Top tip: go to the park at around 3pm. That way you have a few hours in the afternoon to drive around and you’re exiting the park at 6pm which is when it shuts and the sun goes down. The sky is outstanding.
Poḷonnaruwa, again not too far from Sirgiriya or Minneriya in the North Central Province, is the old capital city of Sri Lanka. It’s an ancient city in itself and spread across a few miles, so best to go with a car, or even better, by bicycle. Today, Polonnaruwa is an incredible archaeological relic sites that shows the vastness of the country’s first rulers.
As well as the ruins themselves, the toque macaques monkeys are big draw for tourists. There are hundreds of them. And be warned: you if have food on you, they will know and they will take it from you.
For all these North Central Province visits (Siririya, Minneriya and Polonnaruwa), we stayed in a central location and did day trips to each destination. The hotel, situated slightly south of Habarana village, was called Aliya Resort & Spa, and I have no doubt that it is one of the most beautiful and impressive hotels in Sri Lanka. We slept in one of their deluxe luxury tents for three nights, which was heavenly. Everything from the pool, the staff, the views and food were excellent. If you’re headed in that direction, I would urge you to stay there.
And yes, that is Sigiriya Rock you can see from the hotel.
After getting comfortable at Aliya for three days, we went straight to Kandy. I had heard such impressive things about Kandy, and honestly, I was a little disappointed. It’s the second largest city in Sri Lanka (after Colombo) and is a bustling place to visit. Don’t get me wrong, the scenery is stunning: Kandy is set on a flatland that is surrounded by mountains of green that are home to tea plantations and the rain forest, but I didn’t think that there was much too it, other than a busy city.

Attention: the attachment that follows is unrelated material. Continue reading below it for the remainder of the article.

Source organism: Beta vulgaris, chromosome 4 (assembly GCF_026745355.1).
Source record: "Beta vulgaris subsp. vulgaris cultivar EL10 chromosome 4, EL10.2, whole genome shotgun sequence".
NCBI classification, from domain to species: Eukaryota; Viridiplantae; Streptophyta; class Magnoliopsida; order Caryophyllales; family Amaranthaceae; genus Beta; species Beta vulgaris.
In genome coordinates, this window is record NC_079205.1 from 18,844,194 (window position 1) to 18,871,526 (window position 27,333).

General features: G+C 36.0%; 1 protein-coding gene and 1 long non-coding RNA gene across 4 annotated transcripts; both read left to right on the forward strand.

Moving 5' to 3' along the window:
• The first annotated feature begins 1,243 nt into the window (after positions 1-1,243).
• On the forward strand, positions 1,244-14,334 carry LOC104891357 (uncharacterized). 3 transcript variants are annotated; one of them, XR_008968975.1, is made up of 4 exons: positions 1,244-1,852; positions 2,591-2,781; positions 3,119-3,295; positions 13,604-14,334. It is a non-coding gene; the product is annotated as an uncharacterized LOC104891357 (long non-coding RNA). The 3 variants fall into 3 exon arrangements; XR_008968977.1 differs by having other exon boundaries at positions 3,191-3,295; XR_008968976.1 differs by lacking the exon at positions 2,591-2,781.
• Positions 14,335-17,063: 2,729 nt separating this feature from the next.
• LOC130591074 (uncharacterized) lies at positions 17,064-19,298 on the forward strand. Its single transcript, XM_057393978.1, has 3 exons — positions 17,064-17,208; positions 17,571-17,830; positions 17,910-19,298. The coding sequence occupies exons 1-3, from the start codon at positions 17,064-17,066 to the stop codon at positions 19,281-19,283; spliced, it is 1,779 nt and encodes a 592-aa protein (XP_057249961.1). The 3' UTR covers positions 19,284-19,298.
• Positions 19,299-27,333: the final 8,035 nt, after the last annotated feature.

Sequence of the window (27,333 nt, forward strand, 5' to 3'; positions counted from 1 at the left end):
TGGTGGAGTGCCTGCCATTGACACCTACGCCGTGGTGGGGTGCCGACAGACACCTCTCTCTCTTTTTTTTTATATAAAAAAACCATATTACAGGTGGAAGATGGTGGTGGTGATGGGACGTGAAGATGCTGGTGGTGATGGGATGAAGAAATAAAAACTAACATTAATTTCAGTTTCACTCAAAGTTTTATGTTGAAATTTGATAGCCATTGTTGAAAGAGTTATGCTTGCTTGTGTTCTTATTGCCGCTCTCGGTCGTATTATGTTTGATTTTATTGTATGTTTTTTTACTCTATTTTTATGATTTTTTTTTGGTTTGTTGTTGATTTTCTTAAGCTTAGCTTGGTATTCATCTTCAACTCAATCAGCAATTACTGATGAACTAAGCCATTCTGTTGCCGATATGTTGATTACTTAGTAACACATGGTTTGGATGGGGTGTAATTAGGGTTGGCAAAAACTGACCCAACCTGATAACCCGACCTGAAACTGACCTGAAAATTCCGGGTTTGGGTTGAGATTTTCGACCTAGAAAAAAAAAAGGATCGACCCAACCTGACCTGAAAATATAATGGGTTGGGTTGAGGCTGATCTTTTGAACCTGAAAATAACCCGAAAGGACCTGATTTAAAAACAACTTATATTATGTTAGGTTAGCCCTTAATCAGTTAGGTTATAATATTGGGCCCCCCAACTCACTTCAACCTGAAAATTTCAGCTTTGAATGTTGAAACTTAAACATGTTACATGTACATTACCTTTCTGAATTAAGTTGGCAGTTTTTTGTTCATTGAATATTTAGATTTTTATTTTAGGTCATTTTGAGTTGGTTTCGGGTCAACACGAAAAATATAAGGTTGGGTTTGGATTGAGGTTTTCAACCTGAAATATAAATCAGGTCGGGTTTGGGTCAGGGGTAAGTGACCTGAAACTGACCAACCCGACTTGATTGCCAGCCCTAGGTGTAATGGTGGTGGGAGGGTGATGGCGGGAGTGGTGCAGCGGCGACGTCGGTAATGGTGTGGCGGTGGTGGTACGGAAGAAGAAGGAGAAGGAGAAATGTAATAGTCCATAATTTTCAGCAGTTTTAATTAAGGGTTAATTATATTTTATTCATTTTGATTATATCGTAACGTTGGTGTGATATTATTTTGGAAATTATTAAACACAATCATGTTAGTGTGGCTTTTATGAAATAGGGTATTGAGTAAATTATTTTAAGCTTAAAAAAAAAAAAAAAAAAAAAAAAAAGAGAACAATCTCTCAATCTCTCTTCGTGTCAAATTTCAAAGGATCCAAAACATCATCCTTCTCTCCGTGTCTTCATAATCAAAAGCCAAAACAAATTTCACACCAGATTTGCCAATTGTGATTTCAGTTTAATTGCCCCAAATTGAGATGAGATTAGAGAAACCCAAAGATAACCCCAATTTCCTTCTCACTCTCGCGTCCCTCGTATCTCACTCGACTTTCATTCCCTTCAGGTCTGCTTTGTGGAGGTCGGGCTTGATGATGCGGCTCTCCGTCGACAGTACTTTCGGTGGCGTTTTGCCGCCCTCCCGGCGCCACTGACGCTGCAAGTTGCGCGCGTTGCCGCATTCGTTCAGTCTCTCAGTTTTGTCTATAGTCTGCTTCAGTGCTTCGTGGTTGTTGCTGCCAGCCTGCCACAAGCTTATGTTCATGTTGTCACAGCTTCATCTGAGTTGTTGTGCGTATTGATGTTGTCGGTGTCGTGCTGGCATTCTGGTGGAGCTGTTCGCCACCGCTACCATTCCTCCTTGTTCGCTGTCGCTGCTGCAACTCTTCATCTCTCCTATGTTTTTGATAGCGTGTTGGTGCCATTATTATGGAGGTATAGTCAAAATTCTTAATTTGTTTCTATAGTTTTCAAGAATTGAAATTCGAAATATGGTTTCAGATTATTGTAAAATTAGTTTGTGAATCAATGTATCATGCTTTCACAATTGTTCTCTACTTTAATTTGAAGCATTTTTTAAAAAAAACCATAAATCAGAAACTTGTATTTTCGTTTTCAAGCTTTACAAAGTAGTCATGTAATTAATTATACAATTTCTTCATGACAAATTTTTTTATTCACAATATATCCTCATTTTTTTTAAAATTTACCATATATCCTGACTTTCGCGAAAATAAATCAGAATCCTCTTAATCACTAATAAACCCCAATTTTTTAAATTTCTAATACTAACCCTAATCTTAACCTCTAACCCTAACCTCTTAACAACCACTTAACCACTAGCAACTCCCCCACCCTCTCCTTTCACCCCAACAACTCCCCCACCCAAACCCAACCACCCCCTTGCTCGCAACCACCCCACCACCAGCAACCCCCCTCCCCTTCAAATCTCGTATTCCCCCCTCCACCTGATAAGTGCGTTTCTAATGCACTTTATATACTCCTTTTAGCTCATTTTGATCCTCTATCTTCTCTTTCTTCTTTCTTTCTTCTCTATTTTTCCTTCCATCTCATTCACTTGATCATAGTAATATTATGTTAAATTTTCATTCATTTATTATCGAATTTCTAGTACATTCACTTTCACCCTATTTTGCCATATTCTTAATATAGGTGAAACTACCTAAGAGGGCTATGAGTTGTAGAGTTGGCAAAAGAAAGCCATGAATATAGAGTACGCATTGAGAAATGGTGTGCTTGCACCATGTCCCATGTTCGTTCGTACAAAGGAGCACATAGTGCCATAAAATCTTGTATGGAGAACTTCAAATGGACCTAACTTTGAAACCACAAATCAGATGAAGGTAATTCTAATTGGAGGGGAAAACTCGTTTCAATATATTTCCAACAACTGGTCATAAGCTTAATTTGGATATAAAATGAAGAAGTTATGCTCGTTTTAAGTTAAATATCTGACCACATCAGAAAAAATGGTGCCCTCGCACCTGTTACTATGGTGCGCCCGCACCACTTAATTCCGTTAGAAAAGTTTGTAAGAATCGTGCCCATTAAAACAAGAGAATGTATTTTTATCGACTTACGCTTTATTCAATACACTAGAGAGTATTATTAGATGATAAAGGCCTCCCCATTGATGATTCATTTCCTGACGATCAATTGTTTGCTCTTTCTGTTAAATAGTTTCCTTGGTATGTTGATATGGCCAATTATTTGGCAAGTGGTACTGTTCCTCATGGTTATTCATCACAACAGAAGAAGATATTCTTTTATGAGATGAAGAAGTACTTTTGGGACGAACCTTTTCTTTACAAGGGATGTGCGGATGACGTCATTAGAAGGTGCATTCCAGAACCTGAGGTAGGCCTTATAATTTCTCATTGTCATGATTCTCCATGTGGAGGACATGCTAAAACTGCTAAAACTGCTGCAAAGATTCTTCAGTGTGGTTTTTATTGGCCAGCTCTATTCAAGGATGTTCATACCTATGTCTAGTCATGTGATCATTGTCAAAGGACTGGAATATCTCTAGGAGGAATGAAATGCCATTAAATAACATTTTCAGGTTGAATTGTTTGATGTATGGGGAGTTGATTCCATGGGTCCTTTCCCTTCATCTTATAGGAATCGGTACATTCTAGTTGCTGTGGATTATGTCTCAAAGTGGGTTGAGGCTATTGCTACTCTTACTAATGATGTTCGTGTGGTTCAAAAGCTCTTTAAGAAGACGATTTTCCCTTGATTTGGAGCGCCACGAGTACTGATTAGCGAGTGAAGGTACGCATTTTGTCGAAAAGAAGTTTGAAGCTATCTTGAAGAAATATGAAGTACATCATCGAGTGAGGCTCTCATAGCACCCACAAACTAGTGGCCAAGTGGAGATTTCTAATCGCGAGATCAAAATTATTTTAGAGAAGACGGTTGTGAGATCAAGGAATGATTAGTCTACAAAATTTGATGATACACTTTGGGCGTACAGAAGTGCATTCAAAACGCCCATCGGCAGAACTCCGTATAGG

Kandy is famous of the Temple of the Sacred Tooth, which Buddhist’s believe, houses the relic of the tooth of the Buddha. Like, the actual Buddha. So it’s a pretty important and holy place.
Kandy is also well known for it’s Botanical Gardens. I love a botanical garden, and if you do, you’ll love this one. It’s pretty big, but we managed to get around it in a three hours. If you go, make sure you look up. There are literally thousands of bats who live in the tree tops. At times, I felt like I was in Gotham.
We stayed in Kandy for two nights, and slept at the Mahaweli Reach Hotel. I wouldn’t recommend it. They weren’t particularly friendly when we arrived, and on two occasions when we were shown a table in the restaurant, the tables cloths were dirty. When I pointed it out to the staff, they looked at me like I was crazy.
The drive from Kandy to Nuwara Ella took around four hours, and on the way we made a quick pitstop to go to the bathroom and the hotel we stopped at had not only incredible views, but the rooms themselves looked great. Minimal chic. I would have like to have stayed there one night. It was called Tea Bush Ramboda.
Nuwara Eliya is, apparently, referred to by the Sri Lankan tourist industry as ‘Little England’, which I would assume it given because of the race course and golf course in the town, because those two things are quintessentially British, right?!
The town of Nuwara Ella itself is quite small and frankly, a little boring. But the drive through the tea plantations to get there, was outstanding. Go go go! Along the way we stopped at a tea factory to learn about tea-making and had a cuppa.
Train ride to Ella
The train ride to Ella is something everyone should do. We took a train for three and a half hours from Nuwariya Ella to Ella, and it was a particular highlight of the holiday. There’s a seven hour train journey from Kandy straight to Ella – if you can get on that train, do!
Trains in Sri Lanka have four classes: third, second, first and a final one called Expo. This last class is purely for tourists – the price is much higher (but still affordably by Western standards), you’re reserved a seat and even given a cup of tea and cake. If you can, I would recommend booking an Expo ticket, as that section of the train has a carriage that is open with benches, so it’s the best way to see the views.